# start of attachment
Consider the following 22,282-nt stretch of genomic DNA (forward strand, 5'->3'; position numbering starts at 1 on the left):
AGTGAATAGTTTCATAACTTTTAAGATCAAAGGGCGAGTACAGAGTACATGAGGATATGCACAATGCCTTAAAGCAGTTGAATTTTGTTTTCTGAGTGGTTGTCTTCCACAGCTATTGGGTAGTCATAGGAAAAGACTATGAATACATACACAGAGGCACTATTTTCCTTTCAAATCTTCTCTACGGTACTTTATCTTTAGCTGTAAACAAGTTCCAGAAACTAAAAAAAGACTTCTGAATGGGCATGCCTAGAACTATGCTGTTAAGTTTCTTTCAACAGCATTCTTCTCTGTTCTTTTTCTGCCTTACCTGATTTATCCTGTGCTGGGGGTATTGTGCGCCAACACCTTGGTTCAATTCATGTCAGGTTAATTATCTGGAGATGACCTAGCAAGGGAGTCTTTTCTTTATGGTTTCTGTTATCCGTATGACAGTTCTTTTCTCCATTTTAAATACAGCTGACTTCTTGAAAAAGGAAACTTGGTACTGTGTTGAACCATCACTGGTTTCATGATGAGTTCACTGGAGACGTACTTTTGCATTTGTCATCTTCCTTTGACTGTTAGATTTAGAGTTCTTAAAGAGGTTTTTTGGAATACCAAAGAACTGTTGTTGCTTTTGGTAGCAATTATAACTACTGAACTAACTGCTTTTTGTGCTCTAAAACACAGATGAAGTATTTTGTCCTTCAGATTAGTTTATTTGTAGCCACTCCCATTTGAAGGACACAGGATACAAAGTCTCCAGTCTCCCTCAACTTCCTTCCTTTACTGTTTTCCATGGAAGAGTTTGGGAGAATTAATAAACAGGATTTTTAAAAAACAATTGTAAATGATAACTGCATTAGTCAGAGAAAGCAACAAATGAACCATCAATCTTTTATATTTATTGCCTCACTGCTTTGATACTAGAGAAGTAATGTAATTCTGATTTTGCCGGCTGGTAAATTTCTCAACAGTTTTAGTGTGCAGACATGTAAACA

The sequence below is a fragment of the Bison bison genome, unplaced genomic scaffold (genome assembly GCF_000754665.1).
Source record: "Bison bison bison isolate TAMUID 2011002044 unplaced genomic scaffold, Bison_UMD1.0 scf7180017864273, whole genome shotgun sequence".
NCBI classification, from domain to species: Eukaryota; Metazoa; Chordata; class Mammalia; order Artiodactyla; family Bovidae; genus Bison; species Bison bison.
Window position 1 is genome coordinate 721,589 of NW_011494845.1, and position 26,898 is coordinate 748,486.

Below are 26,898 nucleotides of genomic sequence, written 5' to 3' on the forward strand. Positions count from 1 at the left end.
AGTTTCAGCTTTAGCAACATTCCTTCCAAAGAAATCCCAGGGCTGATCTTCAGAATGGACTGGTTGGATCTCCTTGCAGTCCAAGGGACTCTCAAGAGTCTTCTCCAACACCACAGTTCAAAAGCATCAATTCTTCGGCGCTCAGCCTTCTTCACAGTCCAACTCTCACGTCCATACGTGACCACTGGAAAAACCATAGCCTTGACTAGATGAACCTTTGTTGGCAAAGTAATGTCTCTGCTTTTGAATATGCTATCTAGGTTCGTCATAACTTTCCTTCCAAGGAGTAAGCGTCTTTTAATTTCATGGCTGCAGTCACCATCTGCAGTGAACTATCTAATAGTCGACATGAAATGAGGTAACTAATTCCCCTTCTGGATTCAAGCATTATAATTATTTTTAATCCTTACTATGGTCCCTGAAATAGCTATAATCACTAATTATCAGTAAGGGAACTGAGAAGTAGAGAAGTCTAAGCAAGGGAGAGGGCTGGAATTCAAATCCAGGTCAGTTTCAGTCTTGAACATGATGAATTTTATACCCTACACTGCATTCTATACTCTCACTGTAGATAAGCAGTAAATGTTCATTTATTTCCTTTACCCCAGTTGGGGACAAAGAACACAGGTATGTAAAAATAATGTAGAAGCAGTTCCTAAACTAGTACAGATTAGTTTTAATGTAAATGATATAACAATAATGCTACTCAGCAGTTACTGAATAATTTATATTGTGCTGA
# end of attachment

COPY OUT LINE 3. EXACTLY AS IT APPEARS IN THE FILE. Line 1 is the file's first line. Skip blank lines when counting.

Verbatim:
The sequence below is a fragment of the Bison bison genome, unplaced genomic scaffold (genome assembly GCF_000754665.1).